"Even the fish that stole his sister's love" - In my opinion, Nuala loved her brother, even if she feared him and disagreed with him (I saw no signs to indicate hate in the movie). A platonic love, of course, unlike Nuada's. I wondered what you meant with this. Did Nuada truly think his sister shared his incestuous thoughts even if she'd pull away (library scene, for instance, when she pulls away from his touch)? Did he think she now hated him? Why would she start hating him now, Nuada's always been more...brutal and human-hating, or at least that's how the movie made him look. Future chapters will reveal more of this, I am sure, but right now, it made me pause, pulling me out of the world of your story and think about the matter.
If I may make another suggestion...Allow me to quote a line as an example:
"The red giant tread with his heavy boots purposefully toward the clockwork platform on which the prince stood holding his sister at bay, all the while not taking his eyes from the Elf's person."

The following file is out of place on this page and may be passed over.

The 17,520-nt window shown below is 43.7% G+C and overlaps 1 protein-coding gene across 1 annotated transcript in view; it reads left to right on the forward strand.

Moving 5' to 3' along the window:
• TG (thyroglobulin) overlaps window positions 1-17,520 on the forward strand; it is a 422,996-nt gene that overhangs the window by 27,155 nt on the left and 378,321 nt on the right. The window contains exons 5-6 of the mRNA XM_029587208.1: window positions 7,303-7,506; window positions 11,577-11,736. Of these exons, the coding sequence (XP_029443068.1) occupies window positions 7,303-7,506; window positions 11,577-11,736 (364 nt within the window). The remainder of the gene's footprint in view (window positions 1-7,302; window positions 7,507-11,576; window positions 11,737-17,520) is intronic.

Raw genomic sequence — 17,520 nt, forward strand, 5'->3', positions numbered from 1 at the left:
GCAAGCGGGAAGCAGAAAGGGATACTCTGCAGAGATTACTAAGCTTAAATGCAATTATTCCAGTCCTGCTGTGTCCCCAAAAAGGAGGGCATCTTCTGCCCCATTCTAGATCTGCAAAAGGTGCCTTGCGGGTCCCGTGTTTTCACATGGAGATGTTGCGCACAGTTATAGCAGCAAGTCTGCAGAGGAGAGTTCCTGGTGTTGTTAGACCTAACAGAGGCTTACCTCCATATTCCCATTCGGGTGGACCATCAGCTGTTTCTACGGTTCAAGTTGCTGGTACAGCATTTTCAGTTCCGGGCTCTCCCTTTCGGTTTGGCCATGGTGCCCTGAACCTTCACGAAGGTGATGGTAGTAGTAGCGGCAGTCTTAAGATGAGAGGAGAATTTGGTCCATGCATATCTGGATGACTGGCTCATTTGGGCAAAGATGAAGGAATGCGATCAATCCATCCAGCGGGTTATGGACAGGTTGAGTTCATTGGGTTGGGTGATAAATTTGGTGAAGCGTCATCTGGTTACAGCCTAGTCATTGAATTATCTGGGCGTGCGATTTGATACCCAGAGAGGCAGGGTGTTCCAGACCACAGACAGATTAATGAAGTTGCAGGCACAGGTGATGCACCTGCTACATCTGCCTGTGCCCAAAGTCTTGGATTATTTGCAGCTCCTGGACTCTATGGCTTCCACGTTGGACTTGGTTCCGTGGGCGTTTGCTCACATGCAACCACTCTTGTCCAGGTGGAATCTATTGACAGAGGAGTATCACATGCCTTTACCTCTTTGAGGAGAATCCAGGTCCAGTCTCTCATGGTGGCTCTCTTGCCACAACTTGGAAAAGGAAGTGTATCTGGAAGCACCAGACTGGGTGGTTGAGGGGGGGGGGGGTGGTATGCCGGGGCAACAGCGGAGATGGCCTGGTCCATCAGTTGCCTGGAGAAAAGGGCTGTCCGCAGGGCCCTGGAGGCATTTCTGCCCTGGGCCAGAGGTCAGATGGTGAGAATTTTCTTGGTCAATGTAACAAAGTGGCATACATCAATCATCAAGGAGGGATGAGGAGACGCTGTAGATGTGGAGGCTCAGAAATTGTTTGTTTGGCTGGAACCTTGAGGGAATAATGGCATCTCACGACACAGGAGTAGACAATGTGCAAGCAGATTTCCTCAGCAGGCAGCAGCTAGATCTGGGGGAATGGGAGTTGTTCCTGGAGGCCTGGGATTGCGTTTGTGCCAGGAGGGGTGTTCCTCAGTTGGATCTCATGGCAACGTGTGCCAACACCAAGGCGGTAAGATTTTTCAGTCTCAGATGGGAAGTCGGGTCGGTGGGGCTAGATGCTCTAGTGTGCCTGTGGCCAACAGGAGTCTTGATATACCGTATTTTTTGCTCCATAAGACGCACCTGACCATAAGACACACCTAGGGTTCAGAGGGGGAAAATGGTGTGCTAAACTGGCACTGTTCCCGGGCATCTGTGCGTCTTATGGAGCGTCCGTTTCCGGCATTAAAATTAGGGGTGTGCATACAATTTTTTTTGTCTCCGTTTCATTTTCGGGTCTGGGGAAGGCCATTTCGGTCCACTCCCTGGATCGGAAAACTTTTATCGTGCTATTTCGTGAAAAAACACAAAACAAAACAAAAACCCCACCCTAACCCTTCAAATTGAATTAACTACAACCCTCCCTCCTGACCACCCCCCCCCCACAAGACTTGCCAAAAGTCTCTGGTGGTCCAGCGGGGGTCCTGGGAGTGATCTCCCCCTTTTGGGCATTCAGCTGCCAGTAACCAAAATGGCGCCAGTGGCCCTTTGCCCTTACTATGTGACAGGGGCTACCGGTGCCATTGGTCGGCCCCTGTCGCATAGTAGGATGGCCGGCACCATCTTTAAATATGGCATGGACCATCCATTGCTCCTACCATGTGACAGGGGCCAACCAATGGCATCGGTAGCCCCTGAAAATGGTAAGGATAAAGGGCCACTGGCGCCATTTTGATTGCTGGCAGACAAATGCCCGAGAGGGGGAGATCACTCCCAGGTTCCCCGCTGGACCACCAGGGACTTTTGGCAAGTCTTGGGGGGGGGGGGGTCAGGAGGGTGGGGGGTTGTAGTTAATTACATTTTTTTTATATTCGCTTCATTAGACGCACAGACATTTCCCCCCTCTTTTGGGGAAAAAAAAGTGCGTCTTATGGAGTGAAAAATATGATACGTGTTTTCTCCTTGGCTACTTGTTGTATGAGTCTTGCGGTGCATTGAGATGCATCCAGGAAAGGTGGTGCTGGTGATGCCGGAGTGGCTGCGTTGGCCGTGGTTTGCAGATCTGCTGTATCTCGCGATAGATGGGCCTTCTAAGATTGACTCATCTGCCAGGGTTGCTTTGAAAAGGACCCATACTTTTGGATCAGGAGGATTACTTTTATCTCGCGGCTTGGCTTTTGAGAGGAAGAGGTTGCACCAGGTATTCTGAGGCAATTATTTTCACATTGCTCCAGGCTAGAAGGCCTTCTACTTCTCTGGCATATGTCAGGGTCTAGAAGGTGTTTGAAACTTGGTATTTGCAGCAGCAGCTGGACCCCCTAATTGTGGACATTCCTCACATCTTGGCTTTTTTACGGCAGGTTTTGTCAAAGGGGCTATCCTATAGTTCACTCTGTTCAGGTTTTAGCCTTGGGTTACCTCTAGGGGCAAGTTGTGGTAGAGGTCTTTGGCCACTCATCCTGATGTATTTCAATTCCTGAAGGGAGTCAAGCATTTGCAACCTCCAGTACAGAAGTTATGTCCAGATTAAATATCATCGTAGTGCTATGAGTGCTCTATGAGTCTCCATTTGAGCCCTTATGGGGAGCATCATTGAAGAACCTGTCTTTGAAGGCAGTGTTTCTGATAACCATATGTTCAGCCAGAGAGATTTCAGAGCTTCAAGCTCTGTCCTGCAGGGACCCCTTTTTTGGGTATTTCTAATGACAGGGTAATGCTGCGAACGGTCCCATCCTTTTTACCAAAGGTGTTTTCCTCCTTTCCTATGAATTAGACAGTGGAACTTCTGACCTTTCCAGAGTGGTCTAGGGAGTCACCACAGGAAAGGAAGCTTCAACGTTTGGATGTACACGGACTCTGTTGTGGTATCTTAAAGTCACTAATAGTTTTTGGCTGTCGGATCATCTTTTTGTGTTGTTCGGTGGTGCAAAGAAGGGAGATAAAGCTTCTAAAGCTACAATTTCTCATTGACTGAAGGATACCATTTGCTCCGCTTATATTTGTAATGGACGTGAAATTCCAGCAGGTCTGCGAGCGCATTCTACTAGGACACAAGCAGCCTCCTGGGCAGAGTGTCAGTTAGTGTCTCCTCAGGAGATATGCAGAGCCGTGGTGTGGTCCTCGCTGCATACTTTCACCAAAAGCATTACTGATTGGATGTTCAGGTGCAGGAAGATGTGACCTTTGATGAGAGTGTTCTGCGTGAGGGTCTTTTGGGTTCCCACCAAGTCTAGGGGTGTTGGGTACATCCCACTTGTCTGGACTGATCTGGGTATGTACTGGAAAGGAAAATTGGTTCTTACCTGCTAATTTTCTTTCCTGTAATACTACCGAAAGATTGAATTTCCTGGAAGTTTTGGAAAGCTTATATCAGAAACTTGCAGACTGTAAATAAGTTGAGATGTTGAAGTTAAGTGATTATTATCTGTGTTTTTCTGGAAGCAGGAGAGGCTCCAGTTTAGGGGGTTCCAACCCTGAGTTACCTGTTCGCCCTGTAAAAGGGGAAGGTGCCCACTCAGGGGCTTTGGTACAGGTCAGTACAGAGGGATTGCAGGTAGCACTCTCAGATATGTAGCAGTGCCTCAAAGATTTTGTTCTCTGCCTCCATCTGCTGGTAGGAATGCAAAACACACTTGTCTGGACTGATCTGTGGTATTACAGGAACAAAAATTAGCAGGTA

To me, this sentence feels unnecessarily long, it drags on and on. Too many adjectives can clutter a sentence. Does every noun need an adjective? I think that if you somehow cut part of these, the lines would read easier, faster, the story would unfold at a better pace, instead of making the reader (well, me, in this case, no idea if anyone else agrees) spend time with so many tiny descriptions in nearly every phrase.
For instance, in this example, we all know how Hellboy's boots looked like in the movie. I think you could skip describing them. Or, perhaps, you could skip all non-essential details: do his boots matter in any way in this scene? They could matter if he was trying to climb something and his shoes were unfit, or something to that effect, but not in THIS case.